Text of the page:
Port of Antwerp 2018

The Port of Antwerp's Covid-19 Taskforce held its first meeting today, and in doing so confirmed that the port is considered as essential national infrastructure and is important in keeping Belgium and the rest of Europe supplied.

In a statement, the taskforce said that the port remained 100 per cent operational thanks to the daily efforts and commitment of all employees.

In addition the taskforce defined various points for attention, and also set up a port monitor to survey the daily operation of the port with a view to additional measures.

The meeting was attended by key players in the organisation of the port, who confirmed that keeping the port operational was a shared priority, expressing their full commitment to its operation and to keeping the country supplied.

'At the moment the port platform is operational and there are no insurmountable problems,' the port stated. 'Handling on the terminals is going ahead normally, there is sufficient manpower available to deal with cargo, and drivers are arriving and departing without too much delay.

On the other hand the taskforce defined several points for attention which are being monitored, including the different approaches of Belgium and the Netherlands, and the availability and allocation of employees.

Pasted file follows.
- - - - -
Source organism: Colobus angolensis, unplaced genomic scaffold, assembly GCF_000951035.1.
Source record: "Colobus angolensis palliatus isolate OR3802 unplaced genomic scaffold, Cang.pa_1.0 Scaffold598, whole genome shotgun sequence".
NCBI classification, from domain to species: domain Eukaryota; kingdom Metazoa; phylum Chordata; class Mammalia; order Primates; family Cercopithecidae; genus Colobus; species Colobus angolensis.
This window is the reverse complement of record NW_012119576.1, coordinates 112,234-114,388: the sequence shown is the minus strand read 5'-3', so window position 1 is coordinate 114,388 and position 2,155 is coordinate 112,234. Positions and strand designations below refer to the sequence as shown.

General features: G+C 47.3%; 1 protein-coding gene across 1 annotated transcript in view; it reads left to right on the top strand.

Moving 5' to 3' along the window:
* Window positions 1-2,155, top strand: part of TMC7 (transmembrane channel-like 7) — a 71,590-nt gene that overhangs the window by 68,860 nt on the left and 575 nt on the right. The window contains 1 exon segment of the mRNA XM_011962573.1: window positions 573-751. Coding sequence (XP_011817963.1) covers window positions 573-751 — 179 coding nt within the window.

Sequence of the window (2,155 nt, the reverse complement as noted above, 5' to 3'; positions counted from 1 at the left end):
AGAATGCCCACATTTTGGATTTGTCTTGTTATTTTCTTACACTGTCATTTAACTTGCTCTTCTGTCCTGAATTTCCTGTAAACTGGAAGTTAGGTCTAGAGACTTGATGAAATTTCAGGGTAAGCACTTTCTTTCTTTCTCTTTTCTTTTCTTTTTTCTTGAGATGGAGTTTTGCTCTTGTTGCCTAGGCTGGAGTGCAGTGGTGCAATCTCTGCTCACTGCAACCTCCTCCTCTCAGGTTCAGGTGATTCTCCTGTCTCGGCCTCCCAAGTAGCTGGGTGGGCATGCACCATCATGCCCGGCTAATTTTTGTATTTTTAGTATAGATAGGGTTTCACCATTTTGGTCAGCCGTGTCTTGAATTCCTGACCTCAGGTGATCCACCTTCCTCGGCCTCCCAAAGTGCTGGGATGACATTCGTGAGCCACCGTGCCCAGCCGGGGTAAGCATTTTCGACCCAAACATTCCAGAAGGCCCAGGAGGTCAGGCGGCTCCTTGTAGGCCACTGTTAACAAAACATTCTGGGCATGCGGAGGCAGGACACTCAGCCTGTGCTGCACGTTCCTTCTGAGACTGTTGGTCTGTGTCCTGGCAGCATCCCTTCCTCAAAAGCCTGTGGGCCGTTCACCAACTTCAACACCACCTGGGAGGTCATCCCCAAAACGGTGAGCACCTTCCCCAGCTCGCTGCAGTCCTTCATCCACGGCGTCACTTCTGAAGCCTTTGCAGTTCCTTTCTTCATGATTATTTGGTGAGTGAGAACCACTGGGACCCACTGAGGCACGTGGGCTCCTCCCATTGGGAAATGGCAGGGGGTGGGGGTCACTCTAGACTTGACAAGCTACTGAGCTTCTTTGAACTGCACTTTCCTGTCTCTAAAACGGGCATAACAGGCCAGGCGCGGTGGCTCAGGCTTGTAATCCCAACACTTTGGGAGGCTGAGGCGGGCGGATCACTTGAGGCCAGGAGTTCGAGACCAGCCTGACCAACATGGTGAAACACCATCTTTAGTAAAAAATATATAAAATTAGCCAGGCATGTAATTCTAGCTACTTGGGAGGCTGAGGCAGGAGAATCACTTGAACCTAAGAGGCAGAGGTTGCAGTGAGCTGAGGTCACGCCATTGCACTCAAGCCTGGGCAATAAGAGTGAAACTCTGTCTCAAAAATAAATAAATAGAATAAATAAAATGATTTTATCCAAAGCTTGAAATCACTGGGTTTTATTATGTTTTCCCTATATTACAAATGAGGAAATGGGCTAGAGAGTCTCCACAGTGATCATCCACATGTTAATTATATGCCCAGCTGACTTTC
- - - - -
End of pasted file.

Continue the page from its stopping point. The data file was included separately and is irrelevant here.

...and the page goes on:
Several existing measures were reconfirmed, such as basic preventive hygiene measures, providing sufficient cleaning aids in machines the digital exchange of documents so as to limit human contact to the minimum, and observing the rules of social distancing.

'At the moment Port of Antwerp has not seen any decline in the freight volume,' the port outlined.' However, it is expected that fewer ships will call at the port in the coming days and weeks because of the coronavirus outbreak. 15 fewer large container carriers from Asia will call, corresponding to 115,000 TEU less freight being carried from and to China.

'The logistics chain is functioning normally and is dealing well with peaks in market demand. The demand for foodstuffs and healthy foods such as bananas has risen, which has led to a rise in imports of these products. Here it is necessary to emphasise the importance of keeping Europe's borders open for all forms of freight transport. Port of Antwerp will monitor the situation continuously, and will continue to react to the demands of logistics operators and terminals.'